began. Adam fell on the point of appetite.--Health Reformer, August, 1875.
His first test was on the same point where Adam failed. It was through temptations addressed to the appetite that Satan had overcome a large proportion of the human race,and his success had made him feel that the control of this fallen planet was in his hands. But in Christ he found one who was able to resist him, and he left the field of battle a conquered foe.--Christian Temperance and Bible Hygiene, page 16.
Cause of His Anguish.--Many who profess godliness do not inquire into the reason of Christ's long period of fasting and suffering in the wilderness. His anguish was not so much from the pangs of hunger as from His sense of the fearful result of the indulgence of appetite and passion upon the race. He knew that appetite would be man's idol, and would lead him to forget God, and would stand directly in the way of his salvation.--Redemption; or the Temptation of Christ, page 50.
Victory in Behalf of the Race.--Satan was defeated in his object to overcome Christ upon the point of appetite. And here in the wilderness Christ achieved a victory in behalf of the race upon the point of appetite, making it possible for man, in all future time in His name to overcome the strength of appetite on his own behalf.--Redemption; or the Temptation of Christ, page 46.
We, Too, May Overcome.--Our only hope of regaining Eden is through firm self-control. If the power of indulged appetite was so strong upon the race, that, in order to break its hold, the divine Son of God, in man's behalf, had to endure a fast of nearly six weeks, what a work is before the Christian! Yet, however great the struggle, he may overcome. By the help of that divine power which withstood the fiercest
temptations that Satan could invent, he, too, may be entirely successful in his warfare with evil, and at last may wear the victor's crown in the kingdom of God.--Counsels on Diet and Foods, page 167.
Victory Through Obedience and Continued Effort.--Those who overcome as Christ overcame will need to constantly guard themselves against the temptations of Satan. The appetite and passions should be restricted and under the control of enlightened conscience, that the intellect may be unimpaired, the perceptive powers clear,so that the workings of Satan and his snares may not be interpreted to be the providence of God. Many desire the final reward and victory which are to be given to overcomers, but are not willing to endure toil, privation, and denial of self, as did their Redeemer. It is only through obedience and continual effort that we shall overcome as Christ overcame.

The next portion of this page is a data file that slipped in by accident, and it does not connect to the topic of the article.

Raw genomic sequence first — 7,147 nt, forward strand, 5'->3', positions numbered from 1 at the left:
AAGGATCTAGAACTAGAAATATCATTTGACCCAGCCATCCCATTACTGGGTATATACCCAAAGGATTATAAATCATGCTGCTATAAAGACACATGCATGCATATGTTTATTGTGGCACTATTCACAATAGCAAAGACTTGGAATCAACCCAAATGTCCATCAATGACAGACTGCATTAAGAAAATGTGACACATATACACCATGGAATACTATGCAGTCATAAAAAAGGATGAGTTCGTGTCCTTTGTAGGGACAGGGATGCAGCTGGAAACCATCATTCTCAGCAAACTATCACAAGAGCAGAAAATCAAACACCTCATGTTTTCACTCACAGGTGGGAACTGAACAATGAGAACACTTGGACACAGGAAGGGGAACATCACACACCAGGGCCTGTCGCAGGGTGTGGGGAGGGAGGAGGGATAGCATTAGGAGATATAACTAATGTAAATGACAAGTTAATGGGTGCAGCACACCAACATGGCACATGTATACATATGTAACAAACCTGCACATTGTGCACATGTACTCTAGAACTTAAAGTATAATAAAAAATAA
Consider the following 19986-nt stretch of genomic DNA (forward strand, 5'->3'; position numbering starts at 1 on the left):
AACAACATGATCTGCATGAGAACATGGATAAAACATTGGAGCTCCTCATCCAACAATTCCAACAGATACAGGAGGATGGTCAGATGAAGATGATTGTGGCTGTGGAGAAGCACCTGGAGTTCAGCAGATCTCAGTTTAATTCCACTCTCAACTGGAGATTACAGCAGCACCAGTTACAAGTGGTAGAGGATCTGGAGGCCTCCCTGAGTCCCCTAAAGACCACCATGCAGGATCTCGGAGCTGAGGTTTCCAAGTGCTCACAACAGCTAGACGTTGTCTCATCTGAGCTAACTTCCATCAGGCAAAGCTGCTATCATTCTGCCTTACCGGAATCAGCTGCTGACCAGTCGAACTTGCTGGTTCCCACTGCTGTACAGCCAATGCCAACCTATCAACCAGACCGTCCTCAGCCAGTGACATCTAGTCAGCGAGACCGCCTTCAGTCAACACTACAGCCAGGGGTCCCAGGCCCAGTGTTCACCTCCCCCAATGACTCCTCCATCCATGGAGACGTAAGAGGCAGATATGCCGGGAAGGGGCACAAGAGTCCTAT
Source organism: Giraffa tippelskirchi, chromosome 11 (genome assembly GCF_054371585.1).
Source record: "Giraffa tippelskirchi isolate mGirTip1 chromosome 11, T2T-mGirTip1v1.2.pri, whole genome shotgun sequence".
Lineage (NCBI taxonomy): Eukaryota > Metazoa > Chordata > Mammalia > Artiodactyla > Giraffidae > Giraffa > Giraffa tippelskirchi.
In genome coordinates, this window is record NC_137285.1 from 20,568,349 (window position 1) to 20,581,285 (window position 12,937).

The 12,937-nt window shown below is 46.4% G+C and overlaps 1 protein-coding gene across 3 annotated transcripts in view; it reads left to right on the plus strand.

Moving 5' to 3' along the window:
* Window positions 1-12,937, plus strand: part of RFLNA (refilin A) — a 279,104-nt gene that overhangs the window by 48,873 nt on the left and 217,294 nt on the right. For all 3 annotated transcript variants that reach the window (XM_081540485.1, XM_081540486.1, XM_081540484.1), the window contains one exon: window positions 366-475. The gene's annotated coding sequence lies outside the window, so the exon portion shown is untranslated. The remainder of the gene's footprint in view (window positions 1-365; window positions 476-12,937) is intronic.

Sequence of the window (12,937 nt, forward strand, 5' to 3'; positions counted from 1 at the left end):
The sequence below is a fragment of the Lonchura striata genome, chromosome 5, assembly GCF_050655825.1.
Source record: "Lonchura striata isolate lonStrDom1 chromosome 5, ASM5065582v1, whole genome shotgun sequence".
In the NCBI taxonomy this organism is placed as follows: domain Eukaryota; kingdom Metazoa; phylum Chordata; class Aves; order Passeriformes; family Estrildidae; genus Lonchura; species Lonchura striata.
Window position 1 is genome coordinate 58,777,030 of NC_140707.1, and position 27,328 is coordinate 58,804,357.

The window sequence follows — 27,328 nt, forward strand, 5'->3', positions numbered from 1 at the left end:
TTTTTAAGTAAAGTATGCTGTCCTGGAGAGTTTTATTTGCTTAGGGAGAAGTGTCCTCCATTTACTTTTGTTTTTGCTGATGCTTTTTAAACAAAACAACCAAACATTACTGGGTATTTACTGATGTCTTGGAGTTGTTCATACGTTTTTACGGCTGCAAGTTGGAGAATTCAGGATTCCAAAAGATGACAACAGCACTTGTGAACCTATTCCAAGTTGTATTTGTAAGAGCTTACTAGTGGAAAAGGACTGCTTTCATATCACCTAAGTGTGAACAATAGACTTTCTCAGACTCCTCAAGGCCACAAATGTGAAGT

The controlling power of appetite will prove the ruin of thousands, when, if they had conquered on this point, they would have had moral power to gain the victory over every other temptation of Satan. But those who are slaves to appetite will fail in perfecting Christian character. The continual transgression of man for six thousand years has brought sickness, pain, and death as its fruits. And as we near the close of time, Satan's temptation to indulge appetite will be more powerful and more difficult to overcome.--Testimonies, vol. 3, pp. 491, 492.
Claim Christ's Overcoming Power.--Christ has power from His Father to give His divine grace and strength to man-- making it possible for him through His name, to overcome.There are but few professed followers of Christ who choose to engage with Him in the work of resisting Satan's temptation as He resisted, and overcome. . ..
All are personally exposed to the temptations that Christ overcame, but strength is provided for them in the all-powerful
name of the great Conqueror. And all must, for themselves, individually overcome.--Signs of the Times, Aug. 13, 1874.
What Will We Do?--Shall we not draw near to the Lord, that He may save us from all intemperance in eating and drinking, from all unholy, lustful passion, all wickedness? Shall we not humble ourselves before God, putting away everything that corrupts the flesh and the spirit, that in His fear we may perfect holiness of character?--Testimonies, vol. 7, p. 258.